October 17, 2002
Purdue center aims at preventing, detecting food contamination
WEST LAFAYETTE, Ind. In an effort to protect the nation's food supply from biological and chemical contaminants, Purdue University and U.S. Department of Agriculture engineers and food scientists have teamed up to develop faster, more exact ways to detect possibly deadly substances.
With research grants and a partnership with the USDA's Agricultural Research Service, Purdue has launched the Center for Food Safety Engineering focused on developing methods to find, identify and eradicate microbes or chemicals.
"The Purdue Center for Food Safety Engineering is utilizing a multidisciplinary team to contribute to the science and technology needed to enhance food safety," said Michael Ladisch, a scientist in the center that includes work by nearly 90 university researchers.
The Centers for Disease Control and Prevention (CDC) estimates that 76 million cases of foodborne illness occur in the United States annually and claim approximately 5,000 lives and cost $7.7 billion or more. Although disease-causing bacteria accidentally can contaminate meat, fruit and vegetables at any stage, from the field through processing and storage, concern over food contamination has heightened since the Sept. 11 terrorist attacks on New York City and the Pentagon.
Health officials have long viewed the safety of the country's food as a prime concern, Ladisch said. Foodborne pathogens cause 325,000 hospitalizations yearly, according to the CDC. In fact, the Clinton Administration issued a "no tolerance" edict for listeria monocytogenes in processed and ready-to-eat foods, such as hot dogs. Listeria is one of the most deadly of the biological food contaminants, with a fatality rate of about 20 percent.
One aspect of the task with which researchers must cope is the difficulty of tracing the source of foodborne illness. In addition, a minuscule amount of some pathogens, such as listeria, can cause illness. So the center's scientists are investigating detection methods that not only are faster and more exact, but also require smaller bacteria-containing food samples to make an analysis.
Food science Associate Professor Richard Linton, as center director, leads the biochemists; molecular biologists; physicists; and biomedical, electrical, computer, agricultural and biological engineers. Their quest is to prevent microbial organisms such as salmonella enteritidis, listeria, Escherichia coli (E. coli) O157:H7, campylobacter and fusarium from entering the food chain at any point, whether it's the farm gate, the processing plant or the consumer's table. The investigators come from five schools within the university Agriculture, Consumer and Family Sciences, Engineering, Science, and Veterinary Medicine, and team with the USDA Agricultural Research Service scientists.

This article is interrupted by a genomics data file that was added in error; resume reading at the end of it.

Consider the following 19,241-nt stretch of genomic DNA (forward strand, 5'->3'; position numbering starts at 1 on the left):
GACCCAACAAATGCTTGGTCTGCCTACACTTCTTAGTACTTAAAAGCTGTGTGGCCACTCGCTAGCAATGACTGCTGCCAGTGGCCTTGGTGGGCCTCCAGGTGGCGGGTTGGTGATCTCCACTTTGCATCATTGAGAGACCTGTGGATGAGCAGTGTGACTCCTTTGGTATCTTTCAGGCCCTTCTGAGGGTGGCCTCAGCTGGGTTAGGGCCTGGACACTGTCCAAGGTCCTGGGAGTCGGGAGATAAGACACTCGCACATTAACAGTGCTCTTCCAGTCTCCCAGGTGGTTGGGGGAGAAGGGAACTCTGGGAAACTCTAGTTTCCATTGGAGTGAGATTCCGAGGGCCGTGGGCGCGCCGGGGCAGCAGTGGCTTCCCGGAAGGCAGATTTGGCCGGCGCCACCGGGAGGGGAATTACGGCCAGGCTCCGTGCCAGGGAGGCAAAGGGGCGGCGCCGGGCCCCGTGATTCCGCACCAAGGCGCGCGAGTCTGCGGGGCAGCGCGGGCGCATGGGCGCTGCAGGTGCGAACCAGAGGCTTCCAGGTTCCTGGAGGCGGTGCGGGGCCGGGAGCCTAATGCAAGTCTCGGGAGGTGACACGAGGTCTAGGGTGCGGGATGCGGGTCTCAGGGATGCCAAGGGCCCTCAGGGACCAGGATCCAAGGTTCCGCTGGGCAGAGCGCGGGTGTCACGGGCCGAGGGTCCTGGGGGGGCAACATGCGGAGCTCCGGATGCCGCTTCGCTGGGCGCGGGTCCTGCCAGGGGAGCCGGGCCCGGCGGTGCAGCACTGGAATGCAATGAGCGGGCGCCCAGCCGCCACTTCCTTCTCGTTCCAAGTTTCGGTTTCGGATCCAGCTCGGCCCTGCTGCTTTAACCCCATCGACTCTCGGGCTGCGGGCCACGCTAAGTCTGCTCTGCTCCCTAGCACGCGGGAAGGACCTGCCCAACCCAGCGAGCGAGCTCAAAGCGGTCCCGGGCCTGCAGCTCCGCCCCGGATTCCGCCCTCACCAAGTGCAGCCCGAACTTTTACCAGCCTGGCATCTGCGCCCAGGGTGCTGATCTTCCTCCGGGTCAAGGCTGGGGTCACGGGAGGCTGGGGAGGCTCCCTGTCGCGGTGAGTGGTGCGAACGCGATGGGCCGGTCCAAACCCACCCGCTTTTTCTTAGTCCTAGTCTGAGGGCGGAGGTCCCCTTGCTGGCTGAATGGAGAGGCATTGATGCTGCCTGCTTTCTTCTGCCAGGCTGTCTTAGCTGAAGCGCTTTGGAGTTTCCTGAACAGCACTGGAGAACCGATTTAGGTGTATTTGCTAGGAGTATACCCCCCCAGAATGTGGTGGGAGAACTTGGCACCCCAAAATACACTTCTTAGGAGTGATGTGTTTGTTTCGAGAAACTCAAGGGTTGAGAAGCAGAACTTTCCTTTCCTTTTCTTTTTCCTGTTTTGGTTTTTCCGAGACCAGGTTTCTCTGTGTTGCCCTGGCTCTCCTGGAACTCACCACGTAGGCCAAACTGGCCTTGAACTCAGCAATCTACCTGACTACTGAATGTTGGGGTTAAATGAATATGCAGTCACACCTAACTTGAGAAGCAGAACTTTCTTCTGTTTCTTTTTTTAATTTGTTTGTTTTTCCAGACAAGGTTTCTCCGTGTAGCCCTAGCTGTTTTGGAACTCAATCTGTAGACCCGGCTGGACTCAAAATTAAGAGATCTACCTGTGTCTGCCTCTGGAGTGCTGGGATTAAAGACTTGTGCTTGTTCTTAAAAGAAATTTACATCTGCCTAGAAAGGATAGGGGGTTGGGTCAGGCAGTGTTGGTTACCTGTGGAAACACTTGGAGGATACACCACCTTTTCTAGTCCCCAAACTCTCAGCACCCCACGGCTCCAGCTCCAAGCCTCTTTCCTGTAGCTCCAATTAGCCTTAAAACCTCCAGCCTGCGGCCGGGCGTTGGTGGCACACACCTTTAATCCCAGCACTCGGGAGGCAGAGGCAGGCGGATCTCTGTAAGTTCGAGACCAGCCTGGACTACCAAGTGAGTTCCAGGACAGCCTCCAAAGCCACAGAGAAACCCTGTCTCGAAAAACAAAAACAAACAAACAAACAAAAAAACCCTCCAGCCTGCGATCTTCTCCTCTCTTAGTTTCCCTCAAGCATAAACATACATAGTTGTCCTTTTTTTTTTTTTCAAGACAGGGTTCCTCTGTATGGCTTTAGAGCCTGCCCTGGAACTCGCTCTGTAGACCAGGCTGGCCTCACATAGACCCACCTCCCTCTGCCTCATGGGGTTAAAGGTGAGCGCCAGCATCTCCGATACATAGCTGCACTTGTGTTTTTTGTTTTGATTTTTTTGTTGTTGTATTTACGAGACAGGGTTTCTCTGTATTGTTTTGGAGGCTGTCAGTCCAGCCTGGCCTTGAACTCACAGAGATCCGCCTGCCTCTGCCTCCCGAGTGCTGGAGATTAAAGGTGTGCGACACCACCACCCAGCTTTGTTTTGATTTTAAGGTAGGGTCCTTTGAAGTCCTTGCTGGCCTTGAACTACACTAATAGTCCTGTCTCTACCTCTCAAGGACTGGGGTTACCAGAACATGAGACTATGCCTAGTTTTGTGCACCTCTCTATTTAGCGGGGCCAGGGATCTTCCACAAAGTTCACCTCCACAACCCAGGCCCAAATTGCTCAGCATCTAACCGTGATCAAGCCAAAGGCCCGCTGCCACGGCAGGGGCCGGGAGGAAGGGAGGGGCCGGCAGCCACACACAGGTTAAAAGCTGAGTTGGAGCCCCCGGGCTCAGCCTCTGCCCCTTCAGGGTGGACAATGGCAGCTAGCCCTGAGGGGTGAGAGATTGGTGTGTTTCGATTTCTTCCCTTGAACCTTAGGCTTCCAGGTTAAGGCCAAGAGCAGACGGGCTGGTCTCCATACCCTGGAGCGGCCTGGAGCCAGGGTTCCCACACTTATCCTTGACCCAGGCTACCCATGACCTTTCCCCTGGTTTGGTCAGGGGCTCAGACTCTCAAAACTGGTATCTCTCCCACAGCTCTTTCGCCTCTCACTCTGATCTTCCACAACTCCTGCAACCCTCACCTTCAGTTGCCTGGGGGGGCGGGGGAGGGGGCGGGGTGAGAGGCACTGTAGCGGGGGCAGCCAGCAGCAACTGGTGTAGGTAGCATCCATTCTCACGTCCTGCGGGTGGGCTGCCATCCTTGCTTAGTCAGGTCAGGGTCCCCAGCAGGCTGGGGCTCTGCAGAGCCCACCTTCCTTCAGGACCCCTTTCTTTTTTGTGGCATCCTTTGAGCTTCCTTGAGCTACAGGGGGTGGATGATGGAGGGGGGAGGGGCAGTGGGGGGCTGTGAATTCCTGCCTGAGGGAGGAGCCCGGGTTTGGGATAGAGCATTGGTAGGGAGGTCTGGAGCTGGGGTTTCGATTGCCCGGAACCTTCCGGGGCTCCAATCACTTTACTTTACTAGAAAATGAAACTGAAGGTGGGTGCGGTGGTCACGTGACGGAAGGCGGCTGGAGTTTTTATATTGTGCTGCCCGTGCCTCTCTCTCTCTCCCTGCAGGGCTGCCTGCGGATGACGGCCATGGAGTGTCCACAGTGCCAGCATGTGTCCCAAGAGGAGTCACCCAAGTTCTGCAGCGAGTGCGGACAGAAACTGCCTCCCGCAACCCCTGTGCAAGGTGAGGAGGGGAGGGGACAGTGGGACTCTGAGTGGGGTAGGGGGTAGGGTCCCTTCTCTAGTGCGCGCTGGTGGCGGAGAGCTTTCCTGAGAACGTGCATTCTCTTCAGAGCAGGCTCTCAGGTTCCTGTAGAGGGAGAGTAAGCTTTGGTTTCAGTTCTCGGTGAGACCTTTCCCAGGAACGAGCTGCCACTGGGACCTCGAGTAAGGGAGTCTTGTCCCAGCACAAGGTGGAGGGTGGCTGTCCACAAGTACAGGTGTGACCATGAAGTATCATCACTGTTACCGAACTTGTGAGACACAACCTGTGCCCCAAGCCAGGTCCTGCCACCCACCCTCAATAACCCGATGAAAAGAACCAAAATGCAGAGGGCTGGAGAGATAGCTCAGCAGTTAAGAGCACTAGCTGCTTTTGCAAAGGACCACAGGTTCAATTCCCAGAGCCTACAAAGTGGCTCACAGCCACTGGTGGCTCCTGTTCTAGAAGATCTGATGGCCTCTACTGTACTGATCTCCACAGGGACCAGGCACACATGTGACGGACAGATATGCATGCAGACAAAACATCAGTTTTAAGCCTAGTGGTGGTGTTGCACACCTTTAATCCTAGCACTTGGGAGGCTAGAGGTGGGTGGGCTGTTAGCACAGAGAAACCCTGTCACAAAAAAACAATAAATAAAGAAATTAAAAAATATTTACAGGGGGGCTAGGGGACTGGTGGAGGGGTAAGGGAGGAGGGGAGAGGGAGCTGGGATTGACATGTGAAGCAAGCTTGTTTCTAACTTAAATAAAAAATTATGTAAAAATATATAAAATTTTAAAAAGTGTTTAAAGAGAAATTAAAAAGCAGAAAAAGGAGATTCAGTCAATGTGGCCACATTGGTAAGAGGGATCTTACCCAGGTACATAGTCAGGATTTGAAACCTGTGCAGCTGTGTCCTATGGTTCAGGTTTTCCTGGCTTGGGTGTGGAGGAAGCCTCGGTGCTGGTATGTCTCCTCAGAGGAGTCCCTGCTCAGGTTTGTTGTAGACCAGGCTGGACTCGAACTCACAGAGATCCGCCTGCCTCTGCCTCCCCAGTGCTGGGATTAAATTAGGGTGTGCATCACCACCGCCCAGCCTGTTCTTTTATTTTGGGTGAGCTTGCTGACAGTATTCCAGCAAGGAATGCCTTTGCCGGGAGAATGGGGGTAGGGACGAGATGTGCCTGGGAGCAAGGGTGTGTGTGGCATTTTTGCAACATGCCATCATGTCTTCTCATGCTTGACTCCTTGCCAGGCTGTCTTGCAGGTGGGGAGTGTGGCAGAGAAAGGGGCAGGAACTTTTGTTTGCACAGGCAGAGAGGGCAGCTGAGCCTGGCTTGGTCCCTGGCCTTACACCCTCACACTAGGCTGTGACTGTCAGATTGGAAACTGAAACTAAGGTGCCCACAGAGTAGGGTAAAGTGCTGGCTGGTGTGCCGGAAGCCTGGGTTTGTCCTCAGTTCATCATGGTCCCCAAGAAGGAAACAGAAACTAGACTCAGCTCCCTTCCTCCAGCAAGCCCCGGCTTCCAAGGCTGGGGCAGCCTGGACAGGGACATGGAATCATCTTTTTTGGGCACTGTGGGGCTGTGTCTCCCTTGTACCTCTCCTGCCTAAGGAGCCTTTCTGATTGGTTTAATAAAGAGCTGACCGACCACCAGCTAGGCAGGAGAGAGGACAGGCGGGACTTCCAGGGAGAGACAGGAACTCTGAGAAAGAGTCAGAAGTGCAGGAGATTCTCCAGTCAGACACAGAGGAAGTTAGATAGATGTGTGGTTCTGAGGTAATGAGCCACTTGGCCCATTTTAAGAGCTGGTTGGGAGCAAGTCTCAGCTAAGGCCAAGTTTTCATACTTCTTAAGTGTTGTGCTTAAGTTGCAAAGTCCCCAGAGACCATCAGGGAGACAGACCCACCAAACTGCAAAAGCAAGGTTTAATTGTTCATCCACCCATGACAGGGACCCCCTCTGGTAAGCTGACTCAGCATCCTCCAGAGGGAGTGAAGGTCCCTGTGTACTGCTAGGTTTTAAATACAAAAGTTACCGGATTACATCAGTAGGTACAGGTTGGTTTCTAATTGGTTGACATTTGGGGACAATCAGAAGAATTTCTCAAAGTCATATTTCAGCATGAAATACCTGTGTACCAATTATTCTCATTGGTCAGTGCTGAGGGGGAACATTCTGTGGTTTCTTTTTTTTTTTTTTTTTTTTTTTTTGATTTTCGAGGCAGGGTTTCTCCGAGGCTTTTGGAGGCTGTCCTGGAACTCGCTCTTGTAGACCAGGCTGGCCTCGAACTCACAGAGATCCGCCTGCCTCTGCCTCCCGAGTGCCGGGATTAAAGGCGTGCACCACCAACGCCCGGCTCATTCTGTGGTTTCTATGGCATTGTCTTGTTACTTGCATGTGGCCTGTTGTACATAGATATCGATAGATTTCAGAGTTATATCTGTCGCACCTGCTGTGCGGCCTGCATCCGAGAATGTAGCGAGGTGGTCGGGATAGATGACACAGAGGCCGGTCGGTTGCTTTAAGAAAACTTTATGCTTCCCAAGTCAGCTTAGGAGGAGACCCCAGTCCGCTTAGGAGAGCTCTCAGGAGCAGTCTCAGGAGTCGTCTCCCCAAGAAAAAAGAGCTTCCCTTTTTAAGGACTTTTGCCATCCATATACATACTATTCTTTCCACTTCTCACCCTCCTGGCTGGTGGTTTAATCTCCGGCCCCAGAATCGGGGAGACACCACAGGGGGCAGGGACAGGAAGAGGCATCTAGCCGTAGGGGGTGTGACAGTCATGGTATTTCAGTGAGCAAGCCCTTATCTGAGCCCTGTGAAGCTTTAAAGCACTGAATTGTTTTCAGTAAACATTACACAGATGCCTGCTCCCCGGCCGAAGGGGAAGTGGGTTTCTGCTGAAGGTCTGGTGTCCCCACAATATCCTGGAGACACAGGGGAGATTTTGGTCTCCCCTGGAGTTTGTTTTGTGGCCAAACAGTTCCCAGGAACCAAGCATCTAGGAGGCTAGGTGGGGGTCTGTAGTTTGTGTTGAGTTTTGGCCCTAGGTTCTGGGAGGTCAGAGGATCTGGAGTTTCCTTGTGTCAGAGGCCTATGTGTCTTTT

"The multidisciplinary center provides an important platform for bringing different scientific expertise together," said Linton, a microbiologist. "With this collection of creative minds working together, new and exciting research approaches are being developed and studied. This is an important step for solving complex food safety problems and, most importantly, for protecting the health of consumers."
A five-year, $7 million USDA grant provides funding for cooperative projects between the center and the Agricultural Research Service, while other funding has allowed creation of the center for expansion of the university researchers' work.
"We need long-term research to develop and improve techniques and to engineer methods in systems that are readily usable in the plant and the laboratory," said Ladisch, who also is director of Purdue's Laboratory of Renewable Resources Engineering and a distinguished professor of agricultural and biological engineering and biomedical engineering. "The partnership between the USDA and the university allows us to carry out cooperative research that facilitates achieving results that would be difficult otherwise."
The projects currently under way by Purdue scientists at the Center for Food Safety Engineering focus on the following areas:
Writer: Susan A. Steeves, (765) 496-7481, email@example.com
Sources: Mike Ladisch, (765) 494-7022, firstname.lastname@example.org
Randy Woodson, director of agricultural research programs, (765) 494-8362
Rashid Bashir, associate professor, electrical and computer engineering, (765) 496-6229, email@example.com
Arun Bhunia, associate professor, food science, (765) 494-5443, firstname.lastname@example.org
Bruce Applegate, assistant professor, food science, (765) 496-7920, email@example.com
Maribeth Cousin, professor, food science, (765) 494-8287, firstname.lastname@example.org
Timothy Haley, assistant professor, food science, (765) 494-9093, email@example.com
Charles Santerre, associate professor, foods and nutrition, (765) 496-3443, firstname.lastname@example.org
Charles Woloshuk, associate professor, botany and plant pathology, (765) 494-3450, email@example.com
Ag Communications: (765) 494-2722; Beth Forbes, firstname.lastname@example.org; https://www.agriculture.purdue.edu/AgComm/public/agnews/
Related Web sites:
A publication-quality photograph is available at ftp://ftp.purdue.edu/pub/uns/ladisch.foodsafety.jpeg.
Listeria can be found on all types of food and can even grow in the refrigerator. Purdue University Center for Food Safety Engineering researchers have developed a method to pasteurize ready-to-eat meat after processing. (Purdue Agricultural Communications Photo by Miranda Beach.)
A publication-quality photograph is available at ftp://ftp.purdue.edu/pub/uns/listeria.jpeg.